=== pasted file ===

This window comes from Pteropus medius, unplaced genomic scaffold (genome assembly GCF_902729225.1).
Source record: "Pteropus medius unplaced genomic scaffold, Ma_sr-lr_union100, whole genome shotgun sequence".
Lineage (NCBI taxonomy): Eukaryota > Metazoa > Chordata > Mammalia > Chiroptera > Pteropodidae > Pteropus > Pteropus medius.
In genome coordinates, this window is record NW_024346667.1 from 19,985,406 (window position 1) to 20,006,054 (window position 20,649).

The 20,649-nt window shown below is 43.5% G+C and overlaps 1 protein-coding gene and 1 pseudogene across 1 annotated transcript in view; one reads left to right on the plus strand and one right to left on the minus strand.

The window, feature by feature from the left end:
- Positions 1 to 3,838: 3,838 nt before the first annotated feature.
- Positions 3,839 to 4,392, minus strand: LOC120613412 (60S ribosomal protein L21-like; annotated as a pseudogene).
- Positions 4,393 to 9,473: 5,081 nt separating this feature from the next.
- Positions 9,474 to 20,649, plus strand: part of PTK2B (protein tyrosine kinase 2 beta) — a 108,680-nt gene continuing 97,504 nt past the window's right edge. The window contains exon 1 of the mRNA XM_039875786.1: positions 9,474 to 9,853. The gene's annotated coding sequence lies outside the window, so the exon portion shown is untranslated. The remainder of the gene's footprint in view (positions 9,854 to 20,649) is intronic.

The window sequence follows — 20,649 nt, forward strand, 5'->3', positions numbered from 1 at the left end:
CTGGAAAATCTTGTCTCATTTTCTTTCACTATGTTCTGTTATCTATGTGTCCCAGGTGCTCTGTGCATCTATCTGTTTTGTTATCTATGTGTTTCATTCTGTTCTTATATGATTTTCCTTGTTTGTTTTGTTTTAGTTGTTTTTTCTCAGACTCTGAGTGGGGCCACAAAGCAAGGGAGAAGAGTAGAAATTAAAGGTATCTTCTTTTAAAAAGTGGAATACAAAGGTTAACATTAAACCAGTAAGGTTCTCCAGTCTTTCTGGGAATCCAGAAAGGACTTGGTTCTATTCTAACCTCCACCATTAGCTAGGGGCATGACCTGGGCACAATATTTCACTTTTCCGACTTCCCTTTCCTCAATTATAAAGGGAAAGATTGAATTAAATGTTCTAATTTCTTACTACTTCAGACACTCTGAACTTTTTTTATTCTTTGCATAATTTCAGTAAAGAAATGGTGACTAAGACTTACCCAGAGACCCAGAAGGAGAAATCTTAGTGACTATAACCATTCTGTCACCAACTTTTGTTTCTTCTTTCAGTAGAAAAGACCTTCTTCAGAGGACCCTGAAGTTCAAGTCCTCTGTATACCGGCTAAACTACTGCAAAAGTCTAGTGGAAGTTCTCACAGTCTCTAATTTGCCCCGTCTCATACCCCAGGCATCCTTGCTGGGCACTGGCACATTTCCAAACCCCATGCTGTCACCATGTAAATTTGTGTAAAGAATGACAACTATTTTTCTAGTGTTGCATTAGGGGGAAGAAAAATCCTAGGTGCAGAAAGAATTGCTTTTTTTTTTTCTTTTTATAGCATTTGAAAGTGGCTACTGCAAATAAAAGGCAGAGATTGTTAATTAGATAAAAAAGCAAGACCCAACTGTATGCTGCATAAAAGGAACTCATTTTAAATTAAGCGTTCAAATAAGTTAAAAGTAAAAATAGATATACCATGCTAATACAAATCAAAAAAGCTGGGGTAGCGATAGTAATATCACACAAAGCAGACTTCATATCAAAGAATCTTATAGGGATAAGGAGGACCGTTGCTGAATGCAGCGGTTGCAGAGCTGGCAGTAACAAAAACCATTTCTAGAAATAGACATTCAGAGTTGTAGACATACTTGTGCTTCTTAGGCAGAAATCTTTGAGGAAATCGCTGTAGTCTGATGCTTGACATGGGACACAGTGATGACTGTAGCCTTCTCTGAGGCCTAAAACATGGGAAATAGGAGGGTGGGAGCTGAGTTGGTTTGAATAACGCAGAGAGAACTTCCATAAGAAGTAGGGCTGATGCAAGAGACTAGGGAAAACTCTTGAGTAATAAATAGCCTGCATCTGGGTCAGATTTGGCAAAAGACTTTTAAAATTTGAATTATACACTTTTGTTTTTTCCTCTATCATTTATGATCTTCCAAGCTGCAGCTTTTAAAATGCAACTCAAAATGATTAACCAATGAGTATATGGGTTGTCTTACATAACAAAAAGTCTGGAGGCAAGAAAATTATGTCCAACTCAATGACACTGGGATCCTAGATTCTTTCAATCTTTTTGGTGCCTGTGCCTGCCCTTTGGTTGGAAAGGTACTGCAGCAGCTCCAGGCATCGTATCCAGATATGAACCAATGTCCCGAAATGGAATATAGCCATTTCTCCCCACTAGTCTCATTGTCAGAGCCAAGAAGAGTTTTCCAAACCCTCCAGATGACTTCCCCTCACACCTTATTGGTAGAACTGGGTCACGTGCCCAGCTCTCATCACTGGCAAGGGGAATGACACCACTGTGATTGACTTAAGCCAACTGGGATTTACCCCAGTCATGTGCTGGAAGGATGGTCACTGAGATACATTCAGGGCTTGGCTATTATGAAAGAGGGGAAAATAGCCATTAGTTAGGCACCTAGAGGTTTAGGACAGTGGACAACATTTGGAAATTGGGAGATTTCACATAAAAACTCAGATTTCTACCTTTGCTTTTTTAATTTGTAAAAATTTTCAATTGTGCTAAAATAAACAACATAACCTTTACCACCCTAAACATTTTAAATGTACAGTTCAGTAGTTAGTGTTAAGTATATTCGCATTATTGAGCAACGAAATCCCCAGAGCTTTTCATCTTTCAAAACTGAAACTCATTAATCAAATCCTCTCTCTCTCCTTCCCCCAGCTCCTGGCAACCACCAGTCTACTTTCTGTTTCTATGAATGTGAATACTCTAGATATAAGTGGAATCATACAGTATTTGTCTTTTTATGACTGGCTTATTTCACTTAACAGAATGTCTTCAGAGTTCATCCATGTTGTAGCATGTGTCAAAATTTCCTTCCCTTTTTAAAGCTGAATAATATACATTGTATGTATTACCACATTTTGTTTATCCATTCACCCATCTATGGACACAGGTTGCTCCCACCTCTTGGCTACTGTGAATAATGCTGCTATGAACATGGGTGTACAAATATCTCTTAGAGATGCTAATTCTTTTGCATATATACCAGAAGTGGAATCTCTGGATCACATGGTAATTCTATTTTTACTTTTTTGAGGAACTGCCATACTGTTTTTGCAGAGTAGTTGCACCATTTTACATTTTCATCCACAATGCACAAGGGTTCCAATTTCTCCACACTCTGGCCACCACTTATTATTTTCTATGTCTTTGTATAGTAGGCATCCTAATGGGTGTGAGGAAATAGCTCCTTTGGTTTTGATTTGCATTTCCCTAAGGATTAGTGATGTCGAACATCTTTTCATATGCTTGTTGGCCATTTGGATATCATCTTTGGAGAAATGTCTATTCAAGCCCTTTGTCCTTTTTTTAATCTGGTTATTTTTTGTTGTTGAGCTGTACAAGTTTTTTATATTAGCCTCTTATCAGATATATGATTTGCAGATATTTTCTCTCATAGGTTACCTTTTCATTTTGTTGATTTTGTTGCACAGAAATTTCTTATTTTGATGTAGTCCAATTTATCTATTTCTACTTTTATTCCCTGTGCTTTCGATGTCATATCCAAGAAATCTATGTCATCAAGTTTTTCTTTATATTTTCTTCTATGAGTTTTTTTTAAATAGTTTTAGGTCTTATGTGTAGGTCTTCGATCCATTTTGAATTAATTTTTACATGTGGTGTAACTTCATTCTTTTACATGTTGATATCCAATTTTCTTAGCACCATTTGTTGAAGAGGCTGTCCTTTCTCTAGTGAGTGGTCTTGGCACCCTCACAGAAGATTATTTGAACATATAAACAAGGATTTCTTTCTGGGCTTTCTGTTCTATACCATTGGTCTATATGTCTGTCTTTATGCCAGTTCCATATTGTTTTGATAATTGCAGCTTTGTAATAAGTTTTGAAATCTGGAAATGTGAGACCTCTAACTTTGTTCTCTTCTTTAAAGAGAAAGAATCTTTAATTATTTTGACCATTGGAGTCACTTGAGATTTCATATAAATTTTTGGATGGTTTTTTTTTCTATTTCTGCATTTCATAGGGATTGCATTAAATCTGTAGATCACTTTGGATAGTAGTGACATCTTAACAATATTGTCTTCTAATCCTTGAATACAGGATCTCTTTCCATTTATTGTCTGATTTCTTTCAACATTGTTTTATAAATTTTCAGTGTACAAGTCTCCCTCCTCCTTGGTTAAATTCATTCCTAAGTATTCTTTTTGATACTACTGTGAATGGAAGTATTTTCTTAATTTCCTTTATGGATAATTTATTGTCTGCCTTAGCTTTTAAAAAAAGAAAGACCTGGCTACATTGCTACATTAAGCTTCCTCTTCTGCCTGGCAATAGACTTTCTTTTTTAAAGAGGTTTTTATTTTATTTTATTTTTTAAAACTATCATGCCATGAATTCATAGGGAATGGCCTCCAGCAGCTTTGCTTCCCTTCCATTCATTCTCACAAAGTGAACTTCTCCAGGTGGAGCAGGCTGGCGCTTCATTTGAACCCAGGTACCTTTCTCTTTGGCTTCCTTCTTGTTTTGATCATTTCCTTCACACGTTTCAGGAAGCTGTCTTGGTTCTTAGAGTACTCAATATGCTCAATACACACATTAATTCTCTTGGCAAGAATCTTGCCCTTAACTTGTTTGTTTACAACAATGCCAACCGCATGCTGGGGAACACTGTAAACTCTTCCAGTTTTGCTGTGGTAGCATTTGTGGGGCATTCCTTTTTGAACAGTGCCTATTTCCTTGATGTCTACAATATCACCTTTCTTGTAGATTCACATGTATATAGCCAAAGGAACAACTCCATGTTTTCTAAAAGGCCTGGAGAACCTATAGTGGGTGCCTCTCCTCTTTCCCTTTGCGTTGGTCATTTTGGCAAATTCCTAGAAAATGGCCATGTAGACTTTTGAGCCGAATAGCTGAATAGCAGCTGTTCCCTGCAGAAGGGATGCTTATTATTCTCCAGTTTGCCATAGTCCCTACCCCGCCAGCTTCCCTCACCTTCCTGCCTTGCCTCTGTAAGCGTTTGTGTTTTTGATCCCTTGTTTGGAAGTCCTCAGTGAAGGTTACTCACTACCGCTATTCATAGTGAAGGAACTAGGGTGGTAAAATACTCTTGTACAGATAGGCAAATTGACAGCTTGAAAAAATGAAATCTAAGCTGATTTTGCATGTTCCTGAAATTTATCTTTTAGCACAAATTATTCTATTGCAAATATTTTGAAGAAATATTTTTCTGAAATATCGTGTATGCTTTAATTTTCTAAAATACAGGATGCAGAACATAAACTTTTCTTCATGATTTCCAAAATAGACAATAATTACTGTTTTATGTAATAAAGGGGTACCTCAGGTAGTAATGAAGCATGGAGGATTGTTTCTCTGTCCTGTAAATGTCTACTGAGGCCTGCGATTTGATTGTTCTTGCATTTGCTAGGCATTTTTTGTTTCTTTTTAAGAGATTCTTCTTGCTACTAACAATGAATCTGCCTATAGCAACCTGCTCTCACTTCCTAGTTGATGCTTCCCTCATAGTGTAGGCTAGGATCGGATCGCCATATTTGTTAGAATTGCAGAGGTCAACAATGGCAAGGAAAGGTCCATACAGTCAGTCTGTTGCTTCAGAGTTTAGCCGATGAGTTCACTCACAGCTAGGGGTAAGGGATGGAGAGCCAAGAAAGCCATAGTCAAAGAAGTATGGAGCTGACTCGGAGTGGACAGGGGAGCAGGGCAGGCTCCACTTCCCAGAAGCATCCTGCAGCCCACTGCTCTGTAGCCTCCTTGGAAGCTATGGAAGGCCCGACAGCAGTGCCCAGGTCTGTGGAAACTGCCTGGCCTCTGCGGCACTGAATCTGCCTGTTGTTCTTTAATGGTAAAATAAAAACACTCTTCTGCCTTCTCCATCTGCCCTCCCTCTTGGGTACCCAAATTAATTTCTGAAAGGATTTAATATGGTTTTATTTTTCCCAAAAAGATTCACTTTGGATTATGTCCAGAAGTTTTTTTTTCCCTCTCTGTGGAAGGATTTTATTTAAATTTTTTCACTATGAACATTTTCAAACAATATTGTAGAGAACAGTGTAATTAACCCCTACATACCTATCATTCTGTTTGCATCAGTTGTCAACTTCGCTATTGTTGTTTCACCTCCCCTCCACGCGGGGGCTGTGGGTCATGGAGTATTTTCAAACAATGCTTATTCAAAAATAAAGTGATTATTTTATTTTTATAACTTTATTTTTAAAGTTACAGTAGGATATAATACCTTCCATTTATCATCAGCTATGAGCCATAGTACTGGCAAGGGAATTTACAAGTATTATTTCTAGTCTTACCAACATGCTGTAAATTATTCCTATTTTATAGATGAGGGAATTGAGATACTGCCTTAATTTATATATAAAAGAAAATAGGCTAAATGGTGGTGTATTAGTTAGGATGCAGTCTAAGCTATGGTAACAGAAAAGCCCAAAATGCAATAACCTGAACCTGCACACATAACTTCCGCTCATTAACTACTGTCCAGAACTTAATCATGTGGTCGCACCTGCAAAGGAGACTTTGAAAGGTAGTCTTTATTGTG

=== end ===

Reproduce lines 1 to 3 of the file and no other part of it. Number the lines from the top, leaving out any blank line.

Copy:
This window comes from Pteropus medius, unplaced genomic scaffold (genome assembly GCF_902729225.1).
Source record: "Pteropus medius unplaced genomic scaffold, Ma_sr-lr_union100, whole genome shotgun sequence".
Lineage (NCBI taxonomy): Eukaryota > Metazoa > Chordata > Mammalia > Chiroptera > Pteropodidae > Pteropus > Pteropus medius.